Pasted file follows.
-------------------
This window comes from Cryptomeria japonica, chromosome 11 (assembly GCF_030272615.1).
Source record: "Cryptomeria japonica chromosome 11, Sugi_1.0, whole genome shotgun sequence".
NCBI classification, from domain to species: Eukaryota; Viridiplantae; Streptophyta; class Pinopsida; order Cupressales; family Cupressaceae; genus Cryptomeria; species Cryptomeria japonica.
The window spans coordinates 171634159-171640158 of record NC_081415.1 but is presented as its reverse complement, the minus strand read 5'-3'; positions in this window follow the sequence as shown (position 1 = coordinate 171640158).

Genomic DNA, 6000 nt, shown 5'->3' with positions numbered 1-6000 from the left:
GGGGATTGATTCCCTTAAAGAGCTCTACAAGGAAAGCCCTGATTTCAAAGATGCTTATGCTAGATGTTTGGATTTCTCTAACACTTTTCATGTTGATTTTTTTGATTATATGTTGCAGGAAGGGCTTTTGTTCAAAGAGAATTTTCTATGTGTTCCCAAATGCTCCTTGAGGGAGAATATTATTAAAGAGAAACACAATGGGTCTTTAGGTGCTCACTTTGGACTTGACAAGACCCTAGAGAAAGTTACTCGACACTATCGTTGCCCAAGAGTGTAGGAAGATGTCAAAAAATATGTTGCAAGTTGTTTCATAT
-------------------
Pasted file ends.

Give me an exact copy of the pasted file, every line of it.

This window comes from Cryptomeria japonica, chromosome 11 (assembly GCF_030272615.1).
Source record: "Cryptomeria japonica chromosome 11, Sugi_1.0, whole genome shotgun sequence".
NCBI classification, from domain to species: Eukaryota; Viridiplantae; Streptophyta; class Pinopsida; order Cupressales; family Cupressaceae; genus Cryptomeria; species Cryptomeria japonica.
The window spans coordinates 171634159-171640158 of record NC_081415.1 but is presented as its reverse complement, the minus strand read 5'-3'; positions in this window follow the sequence as shown (position 1 = coordinate 171640158).

Genomic DNA, 6000 nt, shown 5'->3' with positions numbered 1-6000 from the left:
GGGGATTGATTCCCTTAAAGAGCTCTACAAGGAAAGCCCTGATTTCAAAGATGCTTATGCTAGATGTTTGGATTTCTCTAACACTTTTCATGTTGATTTTTTTGATTATATGTTGCAGGAAGGGCTTTTGTTCAAAGAGAATTTTCTATGTGTTCCCAAATGCTCCTTGAGGGAGAATATTATTAAAGAGAAACACAATGGGTCTTTAGGTGCTCACTTTGGACTTGACAAGACCCTAGAGAAAGTTACTCGACACTATCGTTGCCCAAGAGTGTAGGAAGATGTCAAAAAATATGTTGCAAGTTGTTTCATAT